Christian Miller, Rye’s City Planner these last 17 years, is a man of vision and of patience. He knows how long it can take to implement the best of plans — the just finished downtown Rye streetscape improvement took over eight years, for example. There were a number of bumps along the way.

His energies are now focused on a new City of Rye Comprehensive Master Plan, which will replace the one completed in 1985. The venerable piece of work encouraged historic preservation, recommended a shuttle bus for seniors, proposed creating parking lots on Locust Avenue to “satisfy the need for additional parking,” and assumed that “extensive demolition and redevelopment will be unacceptable because of desired low density levels.”

Community involvement is an important component of any long-term plan, Miller emphasized. “It’s not like selling glasses for an eclipse, but I’m hoping to excite the community. This is their plan, and should reflect their values.”

An updated plan must consider trends and demographic needs. According to Miller, Rye has a declining Millennials’ population and a growing number of seniors who want to age-in-place. To attract and keep residents of all ages requires a nuanced plan.

“Planners used to be futurists,” remarked Miller, “but decades ago no one was including the presence of large SUVs in their plans” — much less the disappearance of pay phones and brick-and-mortar retail establishments.

Part of any new plan, said Miller, will be pedestrian safety improvements, enhanced recreation, sustainability, and additional parking for the growing number of part-time employees who work at Rye’s many restaurants, fitness centers, and service businesses.

“The biggest industry in Rye is home development,” said Miller, who believes that is one of the issues that will draw the community in most. “A master plan should be a guide to land use now and in the future.”

The City’s 12-member Master Plan steering committee, along with a consultant, will be interviewing every City staff member, and is hoping to hear from every corner of the community.

“People like to talk about their community, and this is a positive opportunity to talk about the future of our community,” said Miller.

The City will hold the first of three public workshops on the Master Plan September 26 at 7 p.m. at City Hall. Meanwhile, get involved by signing up at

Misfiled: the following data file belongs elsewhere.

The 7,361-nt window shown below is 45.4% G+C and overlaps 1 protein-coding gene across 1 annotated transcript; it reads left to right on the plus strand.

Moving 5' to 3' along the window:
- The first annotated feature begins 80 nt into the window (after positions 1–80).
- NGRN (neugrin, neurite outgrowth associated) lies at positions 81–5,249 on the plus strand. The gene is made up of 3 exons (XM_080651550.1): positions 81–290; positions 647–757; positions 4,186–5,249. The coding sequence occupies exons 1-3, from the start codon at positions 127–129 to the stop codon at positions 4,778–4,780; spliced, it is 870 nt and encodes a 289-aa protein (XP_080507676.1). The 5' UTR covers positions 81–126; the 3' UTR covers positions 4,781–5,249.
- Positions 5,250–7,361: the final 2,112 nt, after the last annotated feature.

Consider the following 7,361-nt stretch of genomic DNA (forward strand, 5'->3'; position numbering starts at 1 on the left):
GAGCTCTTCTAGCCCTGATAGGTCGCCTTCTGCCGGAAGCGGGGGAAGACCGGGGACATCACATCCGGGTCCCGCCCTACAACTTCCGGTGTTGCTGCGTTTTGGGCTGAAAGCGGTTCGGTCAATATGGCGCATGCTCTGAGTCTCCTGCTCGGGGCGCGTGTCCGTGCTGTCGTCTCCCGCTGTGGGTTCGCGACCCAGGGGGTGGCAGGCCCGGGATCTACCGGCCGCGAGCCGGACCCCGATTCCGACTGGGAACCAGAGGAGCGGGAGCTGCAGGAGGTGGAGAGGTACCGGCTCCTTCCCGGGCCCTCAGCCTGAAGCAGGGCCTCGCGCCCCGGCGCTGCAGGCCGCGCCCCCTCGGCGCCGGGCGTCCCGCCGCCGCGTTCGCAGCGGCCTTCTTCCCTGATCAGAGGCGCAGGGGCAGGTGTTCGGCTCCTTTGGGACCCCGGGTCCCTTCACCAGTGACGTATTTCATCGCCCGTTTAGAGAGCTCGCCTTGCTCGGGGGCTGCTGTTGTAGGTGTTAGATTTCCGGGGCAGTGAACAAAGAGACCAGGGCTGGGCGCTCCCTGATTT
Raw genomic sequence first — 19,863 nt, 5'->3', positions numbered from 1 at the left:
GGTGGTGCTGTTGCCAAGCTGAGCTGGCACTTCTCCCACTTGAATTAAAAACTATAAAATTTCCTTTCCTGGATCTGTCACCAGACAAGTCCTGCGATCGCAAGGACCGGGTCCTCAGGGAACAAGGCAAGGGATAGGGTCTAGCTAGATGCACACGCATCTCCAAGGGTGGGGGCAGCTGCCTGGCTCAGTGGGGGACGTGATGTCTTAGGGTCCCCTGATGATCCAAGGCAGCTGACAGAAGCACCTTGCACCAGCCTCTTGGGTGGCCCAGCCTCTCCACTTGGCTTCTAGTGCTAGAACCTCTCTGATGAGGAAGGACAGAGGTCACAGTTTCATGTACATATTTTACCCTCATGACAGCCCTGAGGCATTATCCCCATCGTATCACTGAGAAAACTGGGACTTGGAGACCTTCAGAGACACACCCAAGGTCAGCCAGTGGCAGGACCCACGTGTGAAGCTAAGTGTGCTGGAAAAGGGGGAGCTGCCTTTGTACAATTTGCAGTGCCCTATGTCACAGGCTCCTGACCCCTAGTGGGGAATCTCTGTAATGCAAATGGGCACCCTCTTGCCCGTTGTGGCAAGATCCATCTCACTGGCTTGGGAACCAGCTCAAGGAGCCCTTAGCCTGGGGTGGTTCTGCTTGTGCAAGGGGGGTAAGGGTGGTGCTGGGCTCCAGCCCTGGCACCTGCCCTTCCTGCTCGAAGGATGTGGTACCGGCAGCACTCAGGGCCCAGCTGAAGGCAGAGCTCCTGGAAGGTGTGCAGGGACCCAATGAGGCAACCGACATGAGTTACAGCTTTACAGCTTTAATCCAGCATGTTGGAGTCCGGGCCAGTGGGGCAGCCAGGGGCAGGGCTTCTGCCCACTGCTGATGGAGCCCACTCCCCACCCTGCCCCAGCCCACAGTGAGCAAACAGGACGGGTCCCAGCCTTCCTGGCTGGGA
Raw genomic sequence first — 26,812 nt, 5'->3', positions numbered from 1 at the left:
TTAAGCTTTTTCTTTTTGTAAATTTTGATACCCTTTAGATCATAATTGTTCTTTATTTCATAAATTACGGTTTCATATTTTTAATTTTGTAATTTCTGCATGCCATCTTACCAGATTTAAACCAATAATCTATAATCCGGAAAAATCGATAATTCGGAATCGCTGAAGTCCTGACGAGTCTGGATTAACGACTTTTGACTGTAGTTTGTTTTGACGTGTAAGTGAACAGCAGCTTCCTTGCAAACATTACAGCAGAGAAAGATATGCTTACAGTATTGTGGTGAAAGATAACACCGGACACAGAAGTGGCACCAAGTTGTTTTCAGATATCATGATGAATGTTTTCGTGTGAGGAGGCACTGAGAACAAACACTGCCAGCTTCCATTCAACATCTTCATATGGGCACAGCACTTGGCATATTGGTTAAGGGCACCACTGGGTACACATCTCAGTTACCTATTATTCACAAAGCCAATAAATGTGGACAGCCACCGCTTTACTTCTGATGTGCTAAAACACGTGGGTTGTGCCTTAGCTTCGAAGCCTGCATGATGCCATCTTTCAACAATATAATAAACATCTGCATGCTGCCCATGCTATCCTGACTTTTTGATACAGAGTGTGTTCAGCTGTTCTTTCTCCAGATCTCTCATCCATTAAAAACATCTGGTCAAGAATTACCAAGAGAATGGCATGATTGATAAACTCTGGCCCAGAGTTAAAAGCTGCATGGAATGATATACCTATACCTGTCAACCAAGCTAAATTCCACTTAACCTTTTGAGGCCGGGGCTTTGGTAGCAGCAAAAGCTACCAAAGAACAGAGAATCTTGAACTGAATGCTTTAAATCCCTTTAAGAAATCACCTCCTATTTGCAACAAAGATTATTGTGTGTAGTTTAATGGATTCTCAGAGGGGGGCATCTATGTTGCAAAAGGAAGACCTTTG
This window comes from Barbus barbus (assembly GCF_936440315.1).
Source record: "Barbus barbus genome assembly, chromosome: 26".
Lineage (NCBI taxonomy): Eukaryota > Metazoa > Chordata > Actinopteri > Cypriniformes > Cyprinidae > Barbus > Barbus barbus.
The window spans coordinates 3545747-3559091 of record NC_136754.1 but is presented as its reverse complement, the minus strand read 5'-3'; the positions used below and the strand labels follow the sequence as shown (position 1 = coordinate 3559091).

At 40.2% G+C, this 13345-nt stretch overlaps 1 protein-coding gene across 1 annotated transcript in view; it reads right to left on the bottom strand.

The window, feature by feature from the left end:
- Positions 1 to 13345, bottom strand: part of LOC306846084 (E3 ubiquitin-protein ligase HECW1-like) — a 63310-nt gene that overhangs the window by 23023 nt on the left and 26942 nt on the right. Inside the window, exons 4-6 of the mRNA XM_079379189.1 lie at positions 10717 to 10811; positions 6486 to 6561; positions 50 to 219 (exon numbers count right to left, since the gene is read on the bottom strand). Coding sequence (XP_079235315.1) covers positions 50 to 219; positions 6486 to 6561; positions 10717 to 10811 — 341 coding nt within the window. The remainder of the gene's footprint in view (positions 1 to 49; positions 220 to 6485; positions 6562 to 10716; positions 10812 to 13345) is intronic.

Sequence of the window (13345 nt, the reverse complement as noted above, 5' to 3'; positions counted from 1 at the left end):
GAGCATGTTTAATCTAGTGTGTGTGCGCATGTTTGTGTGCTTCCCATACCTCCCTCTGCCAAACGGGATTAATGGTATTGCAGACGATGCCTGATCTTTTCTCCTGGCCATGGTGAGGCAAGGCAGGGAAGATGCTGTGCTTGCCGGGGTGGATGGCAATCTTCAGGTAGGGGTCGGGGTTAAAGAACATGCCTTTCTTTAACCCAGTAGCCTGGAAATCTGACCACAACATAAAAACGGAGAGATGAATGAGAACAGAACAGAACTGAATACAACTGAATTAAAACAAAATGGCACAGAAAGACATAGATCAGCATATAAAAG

By Suzanna Keith

It was mid-August, and our first family trip to Europe was coming to a close. After an exciting Disney cruise with our three children that took the four of us to Naples, Florence, and Rome, we had gone on to Madrid and Barcelona and then enjoyed several delightful beach days at Sitges, a quaint resort town about 30 minutes northwest of Barcelona. I decided we should spend our last afternoon in Spain in Barcelona, where we planned to visit the Picasso Museum and do some shopping.

So after a fun morning at Sausalito Beach, one of the nicest beaches in Sitges, my two youngest and I drove down to Barcelona in our rental car, leaving my oldest son behind so that he could begin to do some things to get ready to return to college at the end of the summer.

The drive on the B-10 Motorway was quick and very easy, and we found a good parking spot not far from the Picasso Museum in La Ribera, an older section of the city. First, we decided to hit a few shoe stores in the Gothic Quarter that had been recommended by friends before we made our way over to the museum. As we neared the museum, though, we could see that the ticket line was around the block. We were told that some of the museum workers were striking that day, so everyone was forced to wait, and the clerk at the ticket window urged us to come back another time.

Not surprisingly, my 14-year-old and 12-year-old were only slightly disappointed. They really wanted to visit Las Ramblas again, their favorite shopping area in the heart of Barcelona that is anchored by a nearly mile-long pedestrian mall jammed with shops and sidewalk cafes. Since it was already late afternoon, my thought was that we could grab a snack along the way before hitting the streets and shops and then heading back to Sitges to pack for our flight home the following day.

We strolled toward La Ramblas, window-shopping on the way, and on the spur of the moment decided to pop into a Desigual outlet on the Plaça de Sant Jaume, a square in the center of the old city, to buy flip-flops for our daughter.

After that, our search for green tea matcha and a clean and free bathroom took us to a Starbucks on Carrer de Ferran, around the corner from La Ramblas. While we waited in line for our food, I struck up a conversation with another American woman and her teenaged daughter. They turned out to be from Michigan, and when I found out that the daughter was about to begin her first year at the University of Michigan, I was able to give her the names of some friends from Rye who were also going there. The three of us continued to talk, but then my children started to get very antsy, so I ended our chat and we exchanged phone numbers. In a short moment I would realize how fortuitous these slight delays would prove to be.